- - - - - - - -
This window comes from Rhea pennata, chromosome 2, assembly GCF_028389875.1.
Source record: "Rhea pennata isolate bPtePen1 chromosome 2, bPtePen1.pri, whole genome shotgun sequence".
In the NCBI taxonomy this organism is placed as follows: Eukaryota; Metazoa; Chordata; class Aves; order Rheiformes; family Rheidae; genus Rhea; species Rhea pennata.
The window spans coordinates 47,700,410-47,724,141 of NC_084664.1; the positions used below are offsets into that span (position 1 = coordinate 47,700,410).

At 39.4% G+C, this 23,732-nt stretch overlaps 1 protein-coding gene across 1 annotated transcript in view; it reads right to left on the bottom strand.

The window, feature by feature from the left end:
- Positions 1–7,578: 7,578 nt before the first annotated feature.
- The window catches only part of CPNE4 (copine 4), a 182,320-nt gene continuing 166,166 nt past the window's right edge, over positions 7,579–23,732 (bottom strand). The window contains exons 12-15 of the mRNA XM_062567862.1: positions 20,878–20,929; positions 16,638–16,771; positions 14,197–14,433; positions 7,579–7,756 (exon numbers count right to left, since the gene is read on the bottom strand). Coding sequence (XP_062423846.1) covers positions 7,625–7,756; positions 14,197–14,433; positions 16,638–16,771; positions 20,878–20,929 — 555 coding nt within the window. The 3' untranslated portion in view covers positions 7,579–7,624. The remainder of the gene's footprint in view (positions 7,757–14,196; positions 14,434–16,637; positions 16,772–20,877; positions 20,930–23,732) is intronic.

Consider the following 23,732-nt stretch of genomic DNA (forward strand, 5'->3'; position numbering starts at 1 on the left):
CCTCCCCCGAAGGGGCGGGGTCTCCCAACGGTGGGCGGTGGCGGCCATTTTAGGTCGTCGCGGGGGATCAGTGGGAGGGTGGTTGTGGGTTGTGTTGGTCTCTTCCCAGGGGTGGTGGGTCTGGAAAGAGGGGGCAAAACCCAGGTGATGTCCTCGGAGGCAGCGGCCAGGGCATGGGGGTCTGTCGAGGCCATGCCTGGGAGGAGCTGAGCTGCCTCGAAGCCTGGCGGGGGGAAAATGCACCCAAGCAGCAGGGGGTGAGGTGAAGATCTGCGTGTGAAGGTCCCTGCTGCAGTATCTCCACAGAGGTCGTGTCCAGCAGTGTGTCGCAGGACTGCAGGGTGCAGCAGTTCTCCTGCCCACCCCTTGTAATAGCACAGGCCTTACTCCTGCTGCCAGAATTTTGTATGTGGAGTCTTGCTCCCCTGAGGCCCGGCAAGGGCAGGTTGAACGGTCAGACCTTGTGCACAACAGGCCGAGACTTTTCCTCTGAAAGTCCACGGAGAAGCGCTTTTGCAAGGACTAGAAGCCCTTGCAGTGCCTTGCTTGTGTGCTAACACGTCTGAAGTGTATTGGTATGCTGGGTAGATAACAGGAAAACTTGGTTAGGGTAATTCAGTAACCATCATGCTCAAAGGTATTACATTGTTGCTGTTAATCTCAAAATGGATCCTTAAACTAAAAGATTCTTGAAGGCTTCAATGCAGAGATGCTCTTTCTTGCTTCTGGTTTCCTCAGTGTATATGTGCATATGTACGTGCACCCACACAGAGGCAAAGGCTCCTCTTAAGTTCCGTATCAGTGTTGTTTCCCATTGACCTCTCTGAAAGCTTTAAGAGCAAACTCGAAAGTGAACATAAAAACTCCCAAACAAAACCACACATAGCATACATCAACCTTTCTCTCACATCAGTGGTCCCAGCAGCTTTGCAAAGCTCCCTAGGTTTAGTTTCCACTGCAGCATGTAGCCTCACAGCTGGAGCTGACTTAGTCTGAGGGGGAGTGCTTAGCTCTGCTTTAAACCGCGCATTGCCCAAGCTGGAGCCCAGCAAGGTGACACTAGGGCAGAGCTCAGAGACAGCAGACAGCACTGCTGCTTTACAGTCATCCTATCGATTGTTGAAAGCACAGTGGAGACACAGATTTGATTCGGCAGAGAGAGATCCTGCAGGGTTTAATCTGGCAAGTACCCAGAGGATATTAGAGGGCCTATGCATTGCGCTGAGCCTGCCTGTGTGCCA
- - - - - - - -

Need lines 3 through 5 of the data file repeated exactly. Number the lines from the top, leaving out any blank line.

In the NCBI taxonomy this organism is placed as follows: Eukaryota; Metazoa; Chordata; class Aves; order Rheiformes; family Rheidae; genus Rhea; species Rhea pennata.
The window spans coordinates 47,700,410-47,724,141 of NC_084664.1; the positions used below are offsets into that span (position 1 = coordinate 47,700,410).

At 39.4% G+C, this 23,732-nt stretch overlaps 1 protein-coding gene across 1 annotated transcript in view; it reads right to left on the bottom strand.